“If your hair is done properly and you have on good shoes, you can get away with anything.” So says Iris Apfel of Harper’s Bazaar. And, I would have to agree. We all know that a “good hair day” is simply “a good day!” Our sparkly flower hair clips were designed with little girls in mind, but they can inject a bit of glamour into your lovely locks as well. The “petals” are made from tiny scraps of various synthetic fabrics; we used glitter tulle, organza, and polyester lining fabric. A tiny, faceted bead holds everything together at the center.
Like flowers in the wild, one is dramatic, but a bunch is more fun… and more colorful.
The finished flower is hand stitched to a tiny clip, which can then be attached to an elastic, a headband or just fastened right into a hairdo.
But why stop there? These itty bitty blossoms would be lovely as a lapel pin, clustered on a hat band or even scattered across a pillow.
Fabric and Other Supplies
- Small claw-style hair clips
- Scraps of synthetic fabric: we used a glitter tulle in light pink, pink and purple organza, and some scraps of poly lining in light and medium pink, and lilac
- One bead per clip; we used small faceted beads
NOTE: Old jewelry is a good source for beads. Look for beads about 4-5mm (⅛” – ⅜”); larger sizes may impede the hinge of the clip.
- 1¾” diameter circle pattern (download ours or make your own – these are small flowers, but you can make them bigger by simply cutting larger circles)
- Sewing needle that fits through your bead (check before starting)
- Straight pins
- Candle (a votive candle is a nice size)
- Optional: narrow headband, elastic ponytail bands
- This tutorial uses the technique of slightly melting synthetic fabric to get the appearance of a petal. If you are unfamiliar with this technique, see our Organza Flower tutorial for a detailed explanation of the process.
- Cut 1¾-inch circles from your fabric or download and print out our Circle Template.
IMPORTANT: The pattern is ONE 8½” x 11″ sheet. You must print the PDF file at 100%. DO NOT SCALE to fit the page. There is a guide rule on the page so you can comfirm your final printout is to scale.
- Cut circles from the various fabrics. You can layer the fabric in order to cut three or four circles at a time.
- Use your imagination to get the look you want, but you’ll need several layers per flower to get a look similar to ours; we used six layers per flower.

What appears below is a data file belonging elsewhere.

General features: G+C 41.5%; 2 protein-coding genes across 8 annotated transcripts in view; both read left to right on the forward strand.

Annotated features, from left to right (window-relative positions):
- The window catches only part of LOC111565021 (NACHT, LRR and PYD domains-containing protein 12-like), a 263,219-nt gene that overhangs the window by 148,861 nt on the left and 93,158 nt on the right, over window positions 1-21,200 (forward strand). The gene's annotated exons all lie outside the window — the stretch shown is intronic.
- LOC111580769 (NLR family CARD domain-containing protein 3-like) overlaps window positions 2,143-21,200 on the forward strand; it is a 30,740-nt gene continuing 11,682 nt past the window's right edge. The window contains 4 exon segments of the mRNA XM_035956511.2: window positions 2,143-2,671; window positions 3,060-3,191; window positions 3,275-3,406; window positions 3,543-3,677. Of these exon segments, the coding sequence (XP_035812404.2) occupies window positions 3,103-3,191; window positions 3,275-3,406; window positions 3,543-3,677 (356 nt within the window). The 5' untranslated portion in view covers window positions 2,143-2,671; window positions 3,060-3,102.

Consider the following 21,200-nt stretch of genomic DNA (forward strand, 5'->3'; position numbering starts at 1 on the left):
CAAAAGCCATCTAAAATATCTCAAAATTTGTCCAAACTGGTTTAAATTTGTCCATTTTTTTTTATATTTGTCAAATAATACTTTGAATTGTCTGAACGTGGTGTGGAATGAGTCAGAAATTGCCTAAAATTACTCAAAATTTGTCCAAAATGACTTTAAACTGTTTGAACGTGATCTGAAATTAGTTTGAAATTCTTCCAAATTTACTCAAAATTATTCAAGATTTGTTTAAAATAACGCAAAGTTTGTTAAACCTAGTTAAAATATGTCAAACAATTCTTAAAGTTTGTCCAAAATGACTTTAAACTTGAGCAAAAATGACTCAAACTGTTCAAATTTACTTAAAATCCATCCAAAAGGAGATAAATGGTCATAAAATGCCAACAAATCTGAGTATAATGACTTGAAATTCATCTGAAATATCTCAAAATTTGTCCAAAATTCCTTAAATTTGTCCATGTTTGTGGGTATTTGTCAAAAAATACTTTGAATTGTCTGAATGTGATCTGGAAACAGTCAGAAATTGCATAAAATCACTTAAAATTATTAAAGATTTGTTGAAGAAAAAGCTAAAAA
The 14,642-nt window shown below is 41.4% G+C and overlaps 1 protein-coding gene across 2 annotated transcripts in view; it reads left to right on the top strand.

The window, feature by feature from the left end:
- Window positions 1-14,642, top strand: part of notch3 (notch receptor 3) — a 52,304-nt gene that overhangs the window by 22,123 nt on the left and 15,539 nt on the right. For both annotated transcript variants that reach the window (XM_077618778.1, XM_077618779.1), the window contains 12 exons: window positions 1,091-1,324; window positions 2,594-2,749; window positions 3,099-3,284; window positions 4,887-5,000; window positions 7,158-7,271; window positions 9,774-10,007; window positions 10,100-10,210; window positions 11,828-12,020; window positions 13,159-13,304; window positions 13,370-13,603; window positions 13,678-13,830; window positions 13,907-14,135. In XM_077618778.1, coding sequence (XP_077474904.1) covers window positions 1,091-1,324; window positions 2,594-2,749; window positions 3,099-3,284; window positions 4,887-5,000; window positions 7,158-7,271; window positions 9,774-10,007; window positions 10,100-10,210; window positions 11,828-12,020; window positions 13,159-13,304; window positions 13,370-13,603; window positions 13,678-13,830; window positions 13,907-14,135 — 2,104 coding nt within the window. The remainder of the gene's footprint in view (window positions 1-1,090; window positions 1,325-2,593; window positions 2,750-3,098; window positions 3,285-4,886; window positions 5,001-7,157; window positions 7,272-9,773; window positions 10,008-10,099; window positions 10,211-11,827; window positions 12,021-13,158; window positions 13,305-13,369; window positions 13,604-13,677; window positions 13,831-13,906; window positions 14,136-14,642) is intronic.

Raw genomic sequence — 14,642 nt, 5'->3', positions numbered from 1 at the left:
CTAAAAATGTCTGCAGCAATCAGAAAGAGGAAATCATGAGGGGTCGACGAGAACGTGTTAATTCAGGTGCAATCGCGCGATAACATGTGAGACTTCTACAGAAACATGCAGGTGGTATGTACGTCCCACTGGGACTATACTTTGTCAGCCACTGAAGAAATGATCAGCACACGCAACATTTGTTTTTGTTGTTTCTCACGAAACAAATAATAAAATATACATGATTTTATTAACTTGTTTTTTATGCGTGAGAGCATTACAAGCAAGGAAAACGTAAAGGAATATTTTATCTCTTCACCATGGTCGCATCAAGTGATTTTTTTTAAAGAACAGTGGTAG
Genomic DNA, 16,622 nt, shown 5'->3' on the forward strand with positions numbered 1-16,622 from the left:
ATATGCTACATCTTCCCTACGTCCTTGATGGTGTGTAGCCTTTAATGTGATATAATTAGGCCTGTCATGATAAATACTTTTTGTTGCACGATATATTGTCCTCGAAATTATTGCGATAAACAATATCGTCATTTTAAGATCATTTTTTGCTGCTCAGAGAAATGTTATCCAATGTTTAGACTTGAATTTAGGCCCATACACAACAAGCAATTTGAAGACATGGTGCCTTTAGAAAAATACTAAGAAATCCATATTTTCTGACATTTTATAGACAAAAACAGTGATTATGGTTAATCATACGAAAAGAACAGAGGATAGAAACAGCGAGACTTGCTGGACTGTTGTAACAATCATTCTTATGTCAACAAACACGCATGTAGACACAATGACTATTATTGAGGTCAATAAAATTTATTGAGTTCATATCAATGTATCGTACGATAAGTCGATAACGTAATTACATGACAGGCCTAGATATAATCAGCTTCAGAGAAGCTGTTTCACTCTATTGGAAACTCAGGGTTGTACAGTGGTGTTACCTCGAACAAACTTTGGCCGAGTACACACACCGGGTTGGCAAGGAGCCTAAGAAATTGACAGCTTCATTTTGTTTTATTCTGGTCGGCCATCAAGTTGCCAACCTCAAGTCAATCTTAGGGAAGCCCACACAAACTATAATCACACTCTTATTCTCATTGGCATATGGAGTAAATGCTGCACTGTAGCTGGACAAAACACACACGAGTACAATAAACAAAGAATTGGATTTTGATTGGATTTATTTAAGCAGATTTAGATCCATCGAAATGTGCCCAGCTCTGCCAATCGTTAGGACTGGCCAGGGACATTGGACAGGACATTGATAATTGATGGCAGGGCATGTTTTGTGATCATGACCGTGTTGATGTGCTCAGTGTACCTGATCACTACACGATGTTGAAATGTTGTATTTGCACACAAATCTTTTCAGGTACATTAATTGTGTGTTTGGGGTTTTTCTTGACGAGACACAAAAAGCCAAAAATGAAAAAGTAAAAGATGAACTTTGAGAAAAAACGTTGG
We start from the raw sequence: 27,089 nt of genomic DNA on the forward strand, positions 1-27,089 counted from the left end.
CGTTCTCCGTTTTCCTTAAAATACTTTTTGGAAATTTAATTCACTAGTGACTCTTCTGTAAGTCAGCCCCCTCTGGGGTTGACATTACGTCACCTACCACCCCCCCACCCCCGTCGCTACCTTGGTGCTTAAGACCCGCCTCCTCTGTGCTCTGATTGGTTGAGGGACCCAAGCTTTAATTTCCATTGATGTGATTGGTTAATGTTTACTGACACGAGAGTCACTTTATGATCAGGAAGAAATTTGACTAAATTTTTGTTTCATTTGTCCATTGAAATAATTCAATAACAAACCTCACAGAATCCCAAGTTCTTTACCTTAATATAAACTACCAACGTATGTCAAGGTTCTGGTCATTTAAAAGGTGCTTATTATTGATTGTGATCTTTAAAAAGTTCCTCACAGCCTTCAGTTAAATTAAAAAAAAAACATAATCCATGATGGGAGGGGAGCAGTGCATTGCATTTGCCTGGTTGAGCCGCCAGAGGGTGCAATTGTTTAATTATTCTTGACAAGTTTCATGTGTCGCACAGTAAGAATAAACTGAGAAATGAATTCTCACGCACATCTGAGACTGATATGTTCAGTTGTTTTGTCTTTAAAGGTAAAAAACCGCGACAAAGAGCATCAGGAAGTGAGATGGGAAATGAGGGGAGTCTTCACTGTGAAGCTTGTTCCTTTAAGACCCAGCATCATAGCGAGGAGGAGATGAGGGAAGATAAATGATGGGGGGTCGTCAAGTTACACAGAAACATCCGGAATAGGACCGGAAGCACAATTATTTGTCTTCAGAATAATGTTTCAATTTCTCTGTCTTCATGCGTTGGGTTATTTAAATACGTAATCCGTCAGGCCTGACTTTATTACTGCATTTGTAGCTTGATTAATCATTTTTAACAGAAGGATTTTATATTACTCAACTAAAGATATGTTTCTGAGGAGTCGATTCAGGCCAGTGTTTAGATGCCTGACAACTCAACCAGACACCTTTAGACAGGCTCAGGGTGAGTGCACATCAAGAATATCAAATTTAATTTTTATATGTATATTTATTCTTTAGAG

- Light your candle in an area free from drafts. Following the Organza Flower Tutorial, lightly wilt the edges by holding the fabric circles near (but not in) the candle flame to approximate this look.
Assemble the Flowers Clips
- Starting with a poly circle, stack the wilted circles, alternating the types of fabric. By layering the circles just slightly askew, you achieve a more natural, random look.
- Pin each flower stack, then hand sew through the layers at the exact center. Use a stitch small enough that it will be hidden by your bead.
- After sewing through several times, remove the pin and attach the bead with a couple addional stitches. Knot and trim the thread at the back of the flower.
- Now you’re ready to sew the flower to the hair clip. To start, take a stitch through the back side of the flower’s bottom layer at the center of the circle. Then, position the “pincher” side of the clip on the base of the flower stack.
- Sew the clip to the flower by looping the thread over the hinge and back through the fabric as shown in the photo below. Sew through the just first few bottom layers of fabric; don’t go all the way through or you’ll see your stitching. Go around either side of the hinge three to four times. Knot and trim the thread.
How to Wear Your Flowers
You can clip the flowers to your hair, to an elastic ponytail band (wrap the elastic band around your ponytail first, then attach the clip to the band), or to a headband. Group them or wear singly – it’s up to your mood (and your hair’s mood).